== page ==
Tuesday, April 8, 2008

Puja Ceremony

I learned a few things today: I learned that Guatemalans think Francisco is largely crazy for going someplace so cold, I learned that Sherpas take the Puja Ceremony very seriously, and I learned that two beers at 17,500' do the same thing to me as a seven month deployment to Iraq.

This morning, we woke to absolutely beautiful weather- not a breath of wind, no clouds, mild temperatures. Last night, Willie told us, the low was -6 Celsius- or roughly 20 degrees... mild given the track record of the last few days. I woke sweating; Joe mentioned he did the same. Francisco told us that he was freezing all night. I asked Francisco what his friends back home said when he told them he was coming here, and he responded that most said "what, where!?" From what he told us, it reminded me of how Hawaiians respond to cold when they are in a perceived arctic environment like San Diego. We all laughed as Francisco told us about how he continued to bundle last night to the point where he had so many layers on that he thought he'd suffocate- and then had to start taking them off. In Spanish, Willie told Francisco something that would roughly translate into "this is just the beginning", to which Francisco said "yes, I know" and mentioned that he was going to start bringing his sleeping bag to dinner.

I had my own issues to deal with this morning. On a Mt Olympus speed climb last summer, Sgt Brent H had us all entertained with his suffering due to severe chafing. At one point, he stumbled into a stop nine miles from the trailhead and said "screw IED's, man! If those Insurgents invent a Chafing Gun, I'm surrendering!" Somewhere on the trail from Gorak Shep to Base Camp yesterday, an Insurgent shot me in the crotch with a Chafing Gun. So I was dealing with that fun stuff and thanking my lucky stars that we don't have to move for the next few days.

Fortunately, most of the activity was happening in the Mess Tent instead- Tendi and most of the cook staff were deep at work preparing for today's Puja Ceremony, a Buddhist tradition that Sherpas enact each and every time they conduct a climb. There isn't just one Puja Ceremony, there are several- each group conducting an expedition has to do it. Sherpas won't go through the Icefall without it, they take it that seriously.

At 09:30, the climb team pulled together miscellaneous pieces of gear that they wanted blessed in the ceremony. This could include one or two pieces of gear like an Ice Axe, Crampons, or a Harness. Tendi and Lama Jambu, both retired priests and now climbing Sherpa on our team, were the Puja Ceremony leaders along with an actively practicing priest who came just for the ceremony. As an outsider looking in, I have to say that this was quite a ceremony filled with tradition, and deeply devout followers. There were chants, rice throwing, and group participation events that everyone was involved in with great fanfare. But there were also some comical moments for me as well, such as when one bowl was passed around and there, placed ornately and precisely on top: Sour Patch Kids.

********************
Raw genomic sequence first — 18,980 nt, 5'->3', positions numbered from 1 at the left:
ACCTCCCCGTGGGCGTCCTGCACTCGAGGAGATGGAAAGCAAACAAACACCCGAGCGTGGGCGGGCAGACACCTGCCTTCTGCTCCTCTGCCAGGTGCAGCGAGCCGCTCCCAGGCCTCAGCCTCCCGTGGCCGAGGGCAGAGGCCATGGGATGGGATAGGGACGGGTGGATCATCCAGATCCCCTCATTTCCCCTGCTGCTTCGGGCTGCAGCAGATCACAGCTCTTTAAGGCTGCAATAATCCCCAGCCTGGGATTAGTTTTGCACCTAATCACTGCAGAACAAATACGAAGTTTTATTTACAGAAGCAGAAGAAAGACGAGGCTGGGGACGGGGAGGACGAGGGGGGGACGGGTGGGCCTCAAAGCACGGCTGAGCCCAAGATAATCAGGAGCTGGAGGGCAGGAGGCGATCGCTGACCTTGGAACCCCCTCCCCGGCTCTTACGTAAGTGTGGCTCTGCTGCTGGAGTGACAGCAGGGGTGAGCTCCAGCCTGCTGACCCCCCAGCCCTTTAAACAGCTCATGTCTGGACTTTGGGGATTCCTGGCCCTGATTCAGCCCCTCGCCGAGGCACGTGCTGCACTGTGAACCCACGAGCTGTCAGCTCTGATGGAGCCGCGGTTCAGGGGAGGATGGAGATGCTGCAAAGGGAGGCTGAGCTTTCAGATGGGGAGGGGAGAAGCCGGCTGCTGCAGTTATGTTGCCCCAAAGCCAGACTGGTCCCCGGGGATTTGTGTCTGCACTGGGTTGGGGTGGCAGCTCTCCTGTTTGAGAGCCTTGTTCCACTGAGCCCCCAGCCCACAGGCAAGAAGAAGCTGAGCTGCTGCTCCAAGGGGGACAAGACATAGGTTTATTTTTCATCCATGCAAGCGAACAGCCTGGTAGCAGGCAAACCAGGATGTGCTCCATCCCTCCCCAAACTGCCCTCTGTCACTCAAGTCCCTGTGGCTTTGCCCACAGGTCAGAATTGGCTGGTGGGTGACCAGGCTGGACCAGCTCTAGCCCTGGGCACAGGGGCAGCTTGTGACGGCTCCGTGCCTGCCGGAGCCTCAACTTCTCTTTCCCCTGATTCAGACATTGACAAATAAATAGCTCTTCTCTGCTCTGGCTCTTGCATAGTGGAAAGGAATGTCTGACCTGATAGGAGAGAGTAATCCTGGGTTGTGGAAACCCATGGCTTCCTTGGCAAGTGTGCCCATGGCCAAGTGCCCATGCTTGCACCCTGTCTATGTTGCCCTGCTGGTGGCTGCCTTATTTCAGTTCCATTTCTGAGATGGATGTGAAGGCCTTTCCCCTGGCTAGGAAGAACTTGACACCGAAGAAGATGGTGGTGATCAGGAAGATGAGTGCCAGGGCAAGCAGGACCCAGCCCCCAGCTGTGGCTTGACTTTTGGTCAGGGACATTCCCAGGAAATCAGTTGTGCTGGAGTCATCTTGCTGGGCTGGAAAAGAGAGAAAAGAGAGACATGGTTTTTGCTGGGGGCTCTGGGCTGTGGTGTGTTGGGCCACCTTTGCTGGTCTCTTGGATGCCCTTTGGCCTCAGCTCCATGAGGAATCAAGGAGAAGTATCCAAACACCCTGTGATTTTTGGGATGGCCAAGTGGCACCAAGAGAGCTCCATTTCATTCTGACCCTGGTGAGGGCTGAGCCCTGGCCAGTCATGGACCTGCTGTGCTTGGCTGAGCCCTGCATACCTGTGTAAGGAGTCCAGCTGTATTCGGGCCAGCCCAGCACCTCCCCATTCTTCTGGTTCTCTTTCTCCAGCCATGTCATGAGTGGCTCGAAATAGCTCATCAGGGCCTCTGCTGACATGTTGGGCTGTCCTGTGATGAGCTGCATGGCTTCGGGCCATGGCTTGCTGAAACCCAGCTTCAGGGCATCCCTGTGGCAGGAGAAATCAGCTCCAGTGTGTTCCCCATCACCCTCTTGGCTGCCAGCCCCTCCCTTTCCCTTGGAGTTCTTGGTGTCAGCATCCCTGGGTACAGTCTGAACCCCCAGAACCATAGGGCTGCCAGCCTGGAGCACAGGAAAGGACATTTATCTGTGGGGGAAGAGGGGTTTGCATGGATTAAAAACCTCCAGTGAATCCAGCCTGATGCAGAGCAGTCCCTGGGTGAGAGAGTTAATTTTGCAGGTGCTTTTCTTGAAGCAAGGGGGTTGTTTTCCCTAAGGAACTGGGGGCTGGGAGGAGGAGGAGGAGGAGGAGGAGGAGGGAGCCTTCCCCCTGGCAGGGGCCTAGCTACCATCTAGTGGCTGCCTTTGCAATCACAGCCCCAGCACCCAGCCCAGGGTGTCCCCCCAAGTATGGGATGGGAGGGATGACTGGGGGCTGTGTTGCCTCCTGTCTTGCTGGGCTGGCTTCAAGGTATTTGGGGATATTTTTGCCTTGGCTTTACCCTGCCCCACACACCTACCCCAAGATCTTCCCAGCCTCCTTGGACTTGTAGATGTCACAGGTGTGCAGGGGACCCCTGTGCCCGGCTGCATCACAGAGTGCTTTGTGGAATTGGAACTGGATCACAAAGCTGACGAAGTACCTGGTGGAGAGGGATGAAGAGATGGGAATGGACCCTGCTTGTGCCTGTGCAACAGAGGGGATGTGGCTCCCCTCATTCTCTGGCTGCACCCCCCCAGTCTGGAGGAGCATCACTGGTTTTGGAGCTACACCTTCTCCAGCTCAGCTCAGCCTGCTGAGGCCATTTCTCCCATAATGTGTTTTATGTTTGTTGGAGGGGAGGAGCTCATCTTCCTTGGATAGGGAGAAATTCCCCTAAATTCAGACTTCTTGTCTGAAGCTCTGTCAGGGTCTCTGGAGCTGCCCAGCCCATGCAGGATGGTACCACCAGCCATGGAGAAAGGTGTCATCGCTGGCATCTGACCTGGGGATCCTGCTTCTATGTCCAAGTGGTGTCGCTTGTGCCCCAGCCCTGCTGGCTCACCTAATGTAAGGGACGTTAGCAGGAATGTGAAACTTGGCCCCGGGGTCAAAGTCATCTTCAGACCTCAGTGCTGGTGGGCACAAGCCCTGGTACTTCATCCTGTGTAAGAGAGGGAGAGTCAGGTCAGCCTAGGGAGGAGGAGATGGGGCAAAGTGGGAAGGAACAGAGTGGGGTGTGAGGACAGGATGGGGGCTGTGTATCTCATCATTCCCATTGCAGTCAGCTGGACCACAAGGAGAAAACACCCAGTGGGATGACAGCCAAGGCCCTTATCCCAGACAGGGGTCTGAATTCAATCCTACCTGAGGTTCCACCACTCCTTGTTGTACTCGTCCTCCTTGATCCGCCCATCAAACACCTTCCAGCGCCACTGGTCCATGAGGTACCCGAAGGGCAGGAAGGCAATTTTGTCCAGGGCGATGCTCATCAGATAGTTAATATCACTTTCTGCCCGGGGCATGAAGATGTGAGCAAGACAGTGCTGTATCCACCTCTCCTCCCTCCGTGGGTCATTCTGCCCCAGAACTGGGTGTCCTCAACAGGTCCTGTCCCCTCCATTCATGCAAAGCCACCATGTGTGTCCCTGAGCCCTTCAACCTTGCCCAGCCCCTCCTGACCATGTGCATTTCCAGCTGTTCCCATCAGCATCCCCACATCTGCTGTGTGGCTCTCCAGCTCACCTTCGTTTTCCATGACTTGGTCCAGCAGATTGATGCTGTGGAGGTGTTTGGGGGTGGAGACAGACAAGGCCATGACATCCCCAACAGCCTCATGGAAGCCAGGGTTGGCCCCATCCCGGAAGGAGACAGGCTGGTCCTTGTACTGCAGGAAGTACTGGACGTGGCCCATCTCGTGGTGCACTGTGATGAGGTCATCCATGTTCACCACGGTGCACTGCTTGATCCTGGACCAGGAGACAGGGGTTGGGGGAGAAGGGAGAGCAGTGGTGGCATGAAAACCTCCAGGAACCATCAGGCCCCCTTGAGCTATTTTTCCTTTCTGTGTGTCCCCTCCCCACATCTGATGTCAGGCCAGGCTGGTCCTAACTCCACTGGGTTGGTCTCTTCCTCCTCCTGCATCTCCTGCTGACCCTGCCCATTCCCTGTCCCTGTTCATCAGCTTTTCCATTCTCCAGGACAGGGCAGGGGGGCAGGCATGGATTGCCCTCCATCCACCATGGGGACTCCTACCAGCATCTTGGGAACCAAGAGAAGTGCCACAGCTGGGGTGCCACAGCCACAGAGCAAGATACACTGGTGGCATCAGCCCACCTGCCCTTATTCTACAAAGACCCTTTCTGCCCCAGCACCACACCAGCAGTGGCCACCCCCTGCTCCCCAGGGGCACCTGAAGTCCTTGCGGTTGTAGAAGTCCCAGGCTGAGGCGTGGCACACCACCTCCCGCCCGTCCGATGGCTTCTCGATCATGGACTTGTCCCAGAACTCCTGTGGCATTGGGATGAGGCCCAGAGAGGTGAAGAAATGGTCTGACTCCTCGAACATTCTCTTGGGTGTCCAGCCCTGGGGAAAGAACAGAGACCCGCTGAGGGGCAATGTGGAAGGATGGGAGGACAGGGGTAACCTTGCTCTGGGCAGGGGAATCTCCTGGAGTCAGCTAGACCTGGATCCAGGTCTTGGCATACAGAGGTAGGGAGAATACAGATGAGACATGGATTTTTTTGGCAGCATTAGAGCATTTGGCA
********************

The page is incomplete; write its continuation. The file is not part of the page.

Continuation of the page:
Before I left the States, I tried to contact Cadbury Schweppes about the popularity of Sour Patch Kids on the trail and elsewhere. Scott S, my SMR teammate and good friend relayed a story to me about one rescue where the rescuee was wishing Scott had Sour Patch Kids instead of Gummy Bears despite starving for close to three days in the wilderness. They are popular here too- I have handed out at least 4 lbs of them so far and knew that as soon as the Sherpas tried a few? -Poof- Gone. So it's moments like this where a Puja Ceremony central fixture happens to be Sour Patch Kids that make me think it's funny that Cadbury Schweppes decided to gaff off my email. Oh well.

The rest of the ceremony involved erecting prayer flags to cover our camp area, passing around of baked goods, candy, beer, and sodas. Great fanfare goes into setting the prayer flags and everyone participates, some lines extending for great distances.

After the beer is passed along, a platter of a flour-like substance is also handed out. At first, we Westerners were like "what's this for?" till Willie mentioned with a huge grin that this was for good luck, and then most of it ended up on our cheeks. Everyone went around smearing cheeks, throwing flour into the air and having a great time.

It was here at some point that I realized that two beers at altitude after not drinking for almost three weeks has the same effect on me as not drinking for seven months while on deployment. When I returned from Iraq after not drinking for seven months, it took two beers to make me smashed and sleep for eight hours. During the Puja Ceremony I had two beers and about the same thing happened only without the eight hour nap because I had rocks to move. Rocks.
Anyone looking for a comical scene, please watch a really buzzed, extremely winded and very sleepy guy throw around rocks on top of a slippery glacier. I'm sure the Sherpas were as entertained with this scene as I was with Sour Patch Kids being involved in a climbing ceremony.

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